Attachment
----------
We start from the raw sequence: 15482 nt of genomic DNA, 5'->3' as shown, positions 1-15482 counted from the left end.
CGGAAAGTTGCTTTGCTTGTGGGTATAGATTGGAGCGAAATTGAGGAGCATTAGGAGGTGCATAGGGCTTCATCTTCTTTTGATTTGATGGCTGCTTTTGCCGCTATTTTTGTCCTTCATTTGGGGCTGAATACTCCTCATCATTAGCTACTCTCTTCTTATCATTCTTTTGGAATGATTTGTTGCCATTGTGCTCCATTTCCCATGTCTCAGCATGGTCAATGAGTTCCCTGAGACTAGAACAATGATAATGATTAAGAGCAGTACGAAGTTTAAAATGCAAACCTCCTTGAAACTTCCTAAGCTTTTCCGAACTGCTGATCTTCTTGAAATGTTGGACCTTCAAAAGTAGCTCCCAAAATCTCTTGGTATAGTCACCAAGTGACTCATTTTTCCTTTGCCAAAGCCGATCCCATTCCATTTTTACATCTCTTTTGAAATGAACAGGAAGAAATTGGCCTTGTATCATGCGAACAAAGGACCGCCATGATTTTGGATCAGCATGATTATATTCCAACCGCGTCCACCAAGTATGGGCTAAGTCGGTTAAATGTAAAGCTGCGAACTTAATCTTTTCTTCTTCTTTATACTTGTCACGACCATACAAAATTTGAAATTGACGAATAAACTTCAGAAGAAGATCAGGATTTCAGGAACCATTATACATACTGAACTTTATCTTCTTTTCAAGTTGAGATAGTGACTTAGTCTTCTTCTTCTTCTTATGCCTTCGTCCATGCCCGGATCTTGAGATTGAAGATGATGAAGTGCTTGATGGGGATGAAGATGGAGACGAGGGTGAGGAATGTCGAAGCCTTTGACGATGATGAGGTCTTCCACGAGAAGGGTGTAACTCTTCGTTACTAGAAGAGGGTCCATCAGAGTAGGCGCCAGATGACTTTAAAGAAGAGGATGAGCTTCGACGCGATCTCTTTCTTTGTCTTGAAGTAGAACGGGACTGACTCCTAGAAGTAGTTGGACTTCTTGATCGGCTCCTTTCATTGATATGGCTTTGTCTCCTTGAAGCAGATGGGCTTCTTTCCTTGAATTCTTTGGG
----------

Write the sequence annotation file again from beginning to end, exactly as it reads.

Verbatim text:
We start from the raw sequence: 15482 nt of genomic DNA, 5'->3' as shown, positions 1-15482 counted from the left end.
CGGAAAGTTGCTTTGCTTGTGGGTATAGATTGGAGCGAAATTGAGGAGCATTAGGAGGTGCATAGGGCTTCATCTTCTTTTGATTTGATGGCTGCTTTTGCCGCTATTTTTGTCCTTCATTTGGGGCTGAATACTCCTCATCATTAGCTACTCTCTTCTTATCATTCTTTTGGAATGATTTGTTGCCATTGTGCTCCATTTCCCATGTCTCAGCATGGTCAATGAGTTCCCTGAGACTAGAACAATGATAATGATTAAGAGCAGTACGAAGTTTAAAATGCAAACCTCCTTGAAACTTCCTAAGCTTTTCCGAACTGCTGATCTTCTTGAAATGTTGGACCTTCAAAAGTAGCTCCCAAAATCTCTTGGTATAGTCACCAAGTGACTCATTTTTCCTTTGCCAAAGCCGATCCCATTCCATTTTTACATCTCTTTTGAAATGAACAGGAAGAAATTGGCCTTGTATCATGCGAACAAAGGACCGCCATGATTTTGGATCAGCATGATTATATTCCAACCGCGTCCACCAAGTATGGGCTAAGTCGGTTAAATGTAAAGCTGCGAACTTAATCTTTTCTTCTTCTTTATACTTGTCACGACCATACAAAATTTGAAATTGACGAATAAACTTCAGAAGAAGATCAGGATTTCAGGAACCATTATACATACTGAACTTTATCTTCTTTTCAAGTTGAGATAGTGACTTAGTCTTCTTCTTCTTCTTATGCCTTCGTCCATGCCCGGATCTTGAGATTGAAGATGATGAAGTGCTTGATGGGGATGAAGATGGAGACGAGGGTGAGGAATGTCGAAGCCTTTGACGATGATGAGGTCTTCCACGAGAAGGGTGTAACTCTTCGTTACTAGAAGAGGGTCCATCAGAGTAGGCGCCAGATGACTTTAAAGAAGAGGATGAGCTTCGACGCGATCTCTTTCTTTGTCTTGAAGTAGAACGGGACTGACTCCTAGAAGTAGTTGGACTTCTTGATCGGCTCCTTTCATTGATATGGCTTTGTCTCCTTGAAGCAGATGGGCTTCTTTCCTTGAATTCTTTGGG